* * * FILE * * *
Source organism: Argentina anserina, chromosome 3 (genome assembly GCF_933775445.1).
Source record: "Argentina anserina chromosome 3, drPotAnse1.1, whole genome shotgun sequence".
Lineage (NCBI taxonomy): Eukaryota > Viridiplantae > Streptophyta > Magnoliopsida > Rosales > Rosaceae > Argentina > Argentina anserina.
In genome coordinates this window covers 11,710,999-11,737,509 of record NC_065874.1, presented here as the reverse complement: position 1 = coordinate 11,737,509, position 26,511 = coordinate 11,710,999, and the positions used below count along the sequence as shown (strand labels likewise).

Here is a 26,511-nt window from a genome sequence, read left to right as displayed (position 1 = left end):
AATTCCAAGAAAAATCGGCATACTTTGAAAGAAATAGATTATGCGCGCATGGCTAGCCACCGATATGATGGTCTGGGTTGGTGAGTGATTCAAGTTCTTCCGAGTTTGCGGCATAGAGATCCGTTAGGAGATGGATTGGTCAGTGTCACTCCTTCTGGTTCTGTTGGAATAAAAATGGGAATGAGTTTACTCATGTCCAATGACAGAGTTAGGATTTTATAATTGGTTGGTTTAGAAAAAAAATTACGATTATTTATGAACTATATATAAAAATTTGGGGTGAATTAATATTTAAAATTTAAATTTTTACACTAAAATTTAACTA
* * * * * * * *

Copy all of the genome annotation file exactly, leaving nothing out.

Source organism: Argentina anserina, chromosome 3 (genome assembly GCF_933775445.1).
Source record: "Argentina anserina chromosome 3, drPotAnse1.1, whole genome shotgun sequence".
Lineage (NCBI taxonomy): Eukaryota > Viridiplantae > Streptophyta > Magnoliopsida > Rosales > Rosaceae > Argentina > Argentina anserina.
In genome coordinates this window covers 11,710,999-11,737,509 of record NC_065874.1, presented here as the reverse complement: position 1 = coordinate 11,737,509, position 26,511 = coordinate 11,710,999, and the positions used below count along the sequence as shown (strand labels likewise).

Here is a 26,511-nt window from a genome sequence, read left to right as displayed (position 1 = left end):
AATTCCAAGAAAAATCGGCATACTTTGAAAGAAATAGATTATGCGCGCATGGCTAGCCACCGATATGATGGTCTGGGTTGGTGAGTGATTCAAGTTCTTCCGAGTTTGCGGCATAGAGATCCGTTAGGAGATGGATTGGTCAGTGTCACTCCTTCTGGTTCTGTTGGAATAAAAATGGGAATGAGTTTACTCATGTCCAATGACAGAGTTAGGATTTTATAATTGGTTGGTTTAGAAAAAAAATTACGATTATTTATGAACTATATATAAAAATTTGGGGTGAATTAATATTTAAAATTTAAATTTTTACACTAAAATTTAACTA